Lexical Analysis

Report
Winter 2012-2013
Compiler Principles
Lexical Analysis (Scanning)
Mayer Goldberg and Roman Manevich
Ben-Gurion University
General stuff

Topics taught by me







Lexical analysis (scanning)
Syntax analysis (parsing)
…
Dataflow analysis
Register allocation
Slides will be available from web-site after
lecture
Request: please mute mobiles, tablets,
super-cool squeaking devices
2
Today

Understand role of lexical analysis

Lexical analysis theory

Implementing modern scanner
3
Role of lexical analysis

First part of compiler front-end
High-level
Language
Lexical
Analysis
Syntax
Analysis
Parsing
AST
Symbol
Table
etc.
Inter.
Rep.
(IR)
Code
Generation
Executable
Code
(scheme)

Convert stream of characters into stream
of tokens


Split text into most basic meaningful strings
Simplify input for syntax analysis
4
From scanning to parsing
5 + (7 * x)
program text
Lexical
Analyzer
token stream
Grammar:
E  id
E  num
EE+E
EE*E
E(E)
num
+
(
num
*
id
)
Parser
valid
syntax
error
+
num
Abstract Syntax Tree
*
num
x
5
Javascript example

Identify basic units in this code
var currOption = 0;
// Choose content to display in lower pane.
function choose ( id ) {
var menu = ["about-me", "publications", "teaching",
"software", "activities"];
for (i = 0; i < menu.length; i++) {
currOption = menu[i];
var elt = document.getElementById(currOption);
if (currOption == id && elt.style.display == "none") {
elt.style.display = "block";
}
else {
elt.style.display = "none";
}
}
}
6
Javascript example

Identify basic units in this code
var currOption = 0;
// Choose content to display in lower pane.
function choose ( id ) {
var menu = ["about-me", "publications", "teaching",
"software", "activities"];
for (i = 0; i < menu.length; i++) {
currOption = menu[i];
var elt = document.getElementById(currOption);
if (currOption == id && elt.style.display == "none") {
elt.style.display = "block";
}
else {
elt.style.display = "none";
}
}
}
7
Javascript example

Identify basic units in this code
operator
keyword
whitespace
numeric literal
var currOption = 0;
string literal
// Choose content to display in lower pane.
function choose ( id ) {
var menu = ["about-me", "publications", "teaching",
"software", "activities"];
for (i = 0; i < menu.length; i++) {
identifier
currOption = menu[i];
var elt = document.getElementById(currOption);
if (currOption == id && elt.style.display == "none") {
elt.style.display = "block";
}
else {
punctuation
elt.style.display = "none";
}
}
}
8
Scanner output
var currOption = 0;
// Choose content to display in lower pane.
function choose ( id ) {
var menu = ["about-me", "publications“,
"teaching", "software", "activities"];
for (i = 0; i < menu.length; i++) {
currOption = menu[i];
var elt = document.getElementById(currOption);
if (currOption == id && elt.style.display == "none") {
elt.style.display = "block";
}
else {
elt.style.display = "none";
}
}
}
Stream of Tokens
LINE: ID(value)
1: VAR
1: ID(currOption)
1: EQ
1: INT_LITERAL(0)
1: SEMI
3: FUNCTION
3: ID(choose)
3: LP
3: ID(id)
3: EP
3: LCB
...
9
What is a token?

Lexeme – substring of original text
constituting an identifiable unit


Record type storing:





Identifiers, Values, reserved words, …
Kind
Value (when applicable)
Start-position/end-position
Any information that is useful for the parser
Different for different languages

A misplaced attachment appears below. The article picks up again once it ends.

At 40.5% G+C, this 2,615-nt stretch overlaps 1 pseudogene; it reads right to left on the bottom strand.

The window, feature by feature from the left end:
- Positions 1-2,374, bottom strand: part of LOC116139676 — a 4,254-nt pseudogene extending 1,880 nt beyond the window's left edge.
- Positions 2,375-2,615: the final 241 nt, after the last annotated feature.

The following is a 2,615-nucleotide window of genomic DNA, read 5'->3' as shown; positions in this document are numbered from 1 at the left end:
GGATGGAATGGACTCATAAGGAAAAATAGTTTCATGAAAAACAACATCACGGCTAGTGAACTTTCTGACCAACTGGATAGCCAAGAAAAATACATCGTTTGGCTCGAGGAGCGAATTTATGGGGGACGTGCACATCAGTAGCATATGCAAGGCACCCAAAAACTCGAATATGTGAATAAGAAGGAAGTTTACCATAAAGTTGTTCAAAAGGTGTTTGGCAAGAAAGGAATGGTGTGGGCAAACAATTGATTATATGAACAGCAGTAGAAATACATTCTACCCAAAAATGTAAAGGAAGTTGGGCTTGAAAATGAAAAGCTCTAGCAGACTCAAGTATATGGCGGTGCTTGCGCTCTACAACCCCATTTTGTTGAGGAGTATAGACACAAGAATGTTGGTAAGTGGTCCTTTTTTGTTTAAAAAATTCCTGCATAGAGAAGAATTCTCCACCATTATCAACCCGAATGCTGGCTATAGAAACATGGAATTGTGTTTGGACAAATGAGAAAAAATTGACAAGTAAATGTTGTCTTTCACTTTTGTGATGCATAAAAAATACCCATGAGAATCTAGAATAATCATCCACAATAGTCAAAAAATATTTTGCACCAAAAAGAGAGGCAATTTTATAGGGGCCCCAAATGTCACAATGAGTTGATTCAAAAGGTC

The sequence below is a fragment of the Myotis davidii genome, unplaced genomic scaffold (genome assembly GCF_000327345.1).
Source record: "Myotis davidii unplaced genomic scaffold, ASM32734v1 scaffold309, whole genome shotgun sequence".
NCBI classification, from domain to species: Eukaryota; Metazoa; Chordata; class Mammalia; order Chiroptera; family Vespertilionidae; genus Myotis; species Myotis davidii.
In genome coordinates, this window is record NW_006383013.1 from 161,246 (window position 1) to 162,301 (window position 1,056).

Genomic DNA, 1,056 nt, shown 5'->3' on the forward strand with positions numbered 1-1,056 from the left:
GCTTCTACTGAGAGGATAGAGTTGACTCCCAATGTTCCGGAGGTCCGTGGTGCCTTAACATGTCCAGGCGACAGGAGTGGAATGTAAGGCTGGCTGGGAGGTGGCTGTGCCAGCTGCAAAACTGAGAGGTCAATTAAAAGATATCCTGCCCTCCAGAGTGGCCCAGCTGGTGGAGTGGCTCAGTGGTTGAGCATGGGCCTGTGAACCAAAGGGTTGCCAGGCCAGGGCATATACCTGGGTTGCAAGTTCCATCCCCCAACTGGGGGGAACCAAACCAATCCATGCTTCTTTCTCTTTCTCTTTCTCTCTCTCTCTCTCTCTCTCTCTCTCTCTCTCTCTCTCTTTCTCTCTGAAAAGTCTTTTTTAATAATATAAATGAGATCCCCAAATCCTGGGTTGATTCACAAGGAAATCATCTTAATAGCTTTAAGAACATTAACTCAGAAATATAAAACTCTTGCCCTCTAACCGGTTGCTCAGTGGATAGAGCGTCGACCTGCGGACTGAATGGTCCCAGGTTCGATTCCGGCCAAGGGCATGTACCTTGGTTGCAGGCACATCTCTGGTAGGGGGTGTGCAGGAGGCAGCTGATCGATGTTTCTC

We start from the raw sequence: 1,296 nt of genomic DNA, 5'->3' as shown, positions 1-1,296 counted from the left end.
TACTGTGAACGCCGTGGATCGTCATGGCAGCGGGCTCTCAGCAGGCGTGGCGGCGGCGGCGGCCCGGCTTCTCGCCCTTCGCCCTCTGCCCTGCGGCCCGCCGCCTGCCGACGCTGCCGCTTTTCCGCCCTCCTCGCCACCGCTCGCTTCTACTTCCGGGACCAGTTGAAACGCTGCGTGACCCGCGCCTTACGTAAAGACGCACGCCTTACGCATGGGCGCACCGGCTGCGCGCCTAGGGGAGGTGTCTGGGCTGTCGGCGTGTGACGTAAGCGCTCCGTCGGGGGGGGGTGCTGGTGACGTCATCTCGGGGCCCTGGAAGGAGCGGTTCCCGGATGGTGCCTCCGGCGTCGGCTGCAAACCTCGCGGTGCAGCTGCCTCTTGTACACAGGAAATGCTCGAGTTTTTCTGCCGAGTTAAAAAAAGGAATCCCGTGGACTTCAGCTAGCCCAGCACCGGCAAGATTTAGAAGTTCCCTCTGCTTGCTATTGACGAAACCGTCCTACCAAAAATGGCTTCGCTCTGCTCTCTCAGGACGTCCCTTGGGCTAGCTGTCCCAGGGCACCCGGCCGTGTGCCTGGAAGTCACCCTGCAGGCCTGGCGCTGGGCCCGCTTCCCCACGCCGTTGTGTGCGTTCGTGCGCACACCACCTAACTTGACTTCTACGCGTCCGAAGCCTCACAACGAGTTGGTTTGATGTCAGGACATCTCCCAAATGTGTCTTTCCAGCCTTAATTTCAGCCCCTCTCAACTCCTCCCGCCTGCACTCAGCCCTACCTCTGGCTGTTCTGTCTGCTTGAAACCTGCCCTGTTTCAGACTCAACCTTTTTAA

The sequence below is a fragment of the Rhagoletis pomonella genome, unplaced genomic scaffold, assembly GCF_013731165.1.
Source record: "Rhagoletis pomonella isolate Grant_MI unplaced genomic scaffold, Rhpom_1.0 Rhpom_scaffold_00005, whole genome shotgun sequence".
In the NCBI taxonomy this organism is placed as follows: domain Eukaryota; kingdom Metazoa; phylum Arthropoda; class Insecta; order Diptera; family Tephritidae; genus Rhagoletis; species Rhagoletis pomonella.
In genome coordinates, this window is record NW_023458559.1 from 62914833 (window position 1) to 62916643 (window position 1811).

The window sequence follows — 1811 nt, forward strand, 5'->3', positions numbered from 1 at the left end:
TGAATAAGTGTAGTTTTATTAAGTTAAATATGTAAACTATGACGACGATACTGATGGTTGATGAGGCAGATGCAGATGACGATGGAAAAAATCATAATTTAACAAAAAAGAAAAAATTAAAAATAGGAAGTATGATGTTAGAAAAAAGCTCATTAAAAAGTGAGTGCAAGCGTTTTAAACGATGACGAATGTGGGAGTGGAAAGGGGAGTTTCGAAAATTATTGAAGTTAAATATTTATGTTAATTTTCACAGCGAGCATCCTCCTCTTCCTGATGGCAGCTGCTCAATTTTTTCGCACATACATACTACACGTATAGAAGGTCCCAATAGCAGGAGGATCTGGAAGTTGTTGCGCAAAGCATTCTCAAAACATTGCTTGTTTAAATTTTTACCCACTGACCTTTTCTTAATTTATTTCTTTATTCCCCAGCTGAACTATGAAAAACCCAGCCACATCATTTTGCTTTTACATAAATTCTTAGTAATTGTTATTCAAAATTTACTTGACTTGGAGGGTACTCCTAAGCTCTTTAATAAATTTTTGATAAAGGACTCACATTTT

10
C++ example 1


Splitting text into tokens can be tricky
How should the code below be split?
vector<vector<int>> myVector
>>
operator
or
>, >
two tokens
?
11
C++ example 2


Splitting text into tokens can be tricky
How should the code below be split?
vector<vector<int> > myVector
>, >
two tokens
12
Example tokens
Type
Examples
Identifier
x, y, z, foo, bar
NUM
42
FLOATNUM
-3.141592654
STRING
“so long, and thanks for all the fish”
LPAREN
(
RPAREN
)
IF
if
…
13
Separating tokens

Type
Examples
Comments
/* ignore code */
// ignore until end of line
White spaces
\t \n
Lexemes are recognized but get consumed
rather than transmitted to parser

if
if
i/*comment*/f
14
Preprocessor directives in C
Type
Examples
Inlude directives
#include<foo.h>
Macros
#define THE_ANSWER 42
15
Designing a scanner

Define each type of lexeme






Reserved words: var, if, for, while
Operators: < = ++
Identifiers: myFunction
Literals: 123 “hello”
Annotations: @SuppressWarnings
But how do we define lexemes of
unbounded length?
16
Designing a scanner

Define each type of lexeme






Reserved words: var, if, for, while
Operators: < = ++
Identifiers: myFunction
Literals: 123 “hello”
Annotations: @SuppressWarnings
But how do we define lexemes of
unbounded length?

Regular expressions
17
Regular languages refresher

Formal languages




Alphabet = finite set of letters
Word
= sequence of letter
Language = set of words
Regular languages defined equivalently by


Regular expressions
Finite-state automata
18
Regular expressions





Empty string: Є
Letter: a
Concatenation: R1 R2
Union: R1 | R2
Kleene-star: R*



Shorthand: R+ stands for R R*
scope: (R)
Example: (0* 1*) | (1* 0*)

What is this language?
19
Exercise 1 - Question

Language of Java identifiers


Identifiers start with either an underscore ‘_’
or a letter
Continue with either underscore, letter, or digit
20
Exercise 1 - Answer

Language of Java identifiers




Identifiers start with either an underscore ‘_’
or a letter
Continue with either underscore, letter, or digit
(_|a|b|…|z|A|…|Z)(_|a|b|…|z|A|…|Z|0|…|9)*
Using shorthand macros
First
= _|a|b|…|z|A|…|Z
Next
= First|0|…|9
R
= First Next*
21
Exercise 2 - Question

Language of rational numbers in decimal
representation (no leading, ending zeros)





0
123.757
.933333
Not 007
Not 0.30
22
Exercise 2 - Answer


Language of rational numbers in decimal
representation (no leading, ending zeros)
Digit
= 1|2|…|9
Digit0
= 0|Digit
Num
= Digit Digit0*
Frac
= Digit0* Digit
Pos
= Num | .Frac | 0.Frac| Num.Frac
PosOrNeg = (Є|-)Pos
R
= 0 | PosOrNeg
23
Exercise 3 - Question

Equal number of opening and closing
parenthesis: [n]n = [], [[]], [[[]]], …
24
Exercise 3 - Answer




Equal number of opening and closing
parenthesis: [n]n = [], [[]], [[[]]], …
Not regular
Context-free
Grammar:
S ::= []
| [S]
25
Finite automata

An automaton is defined by states and
transitions
transition
accepting
state
b
c
a
start
b
start
state
26
Automaton running example

Words are read left-to-right
a
b
c
b
c
a
start
b
27
Automaton running example

Words are read left-to-right
a
b
c
b
c
a
start
b
28
Automaton running example

Words are read left-to-right
a
b
c
b
c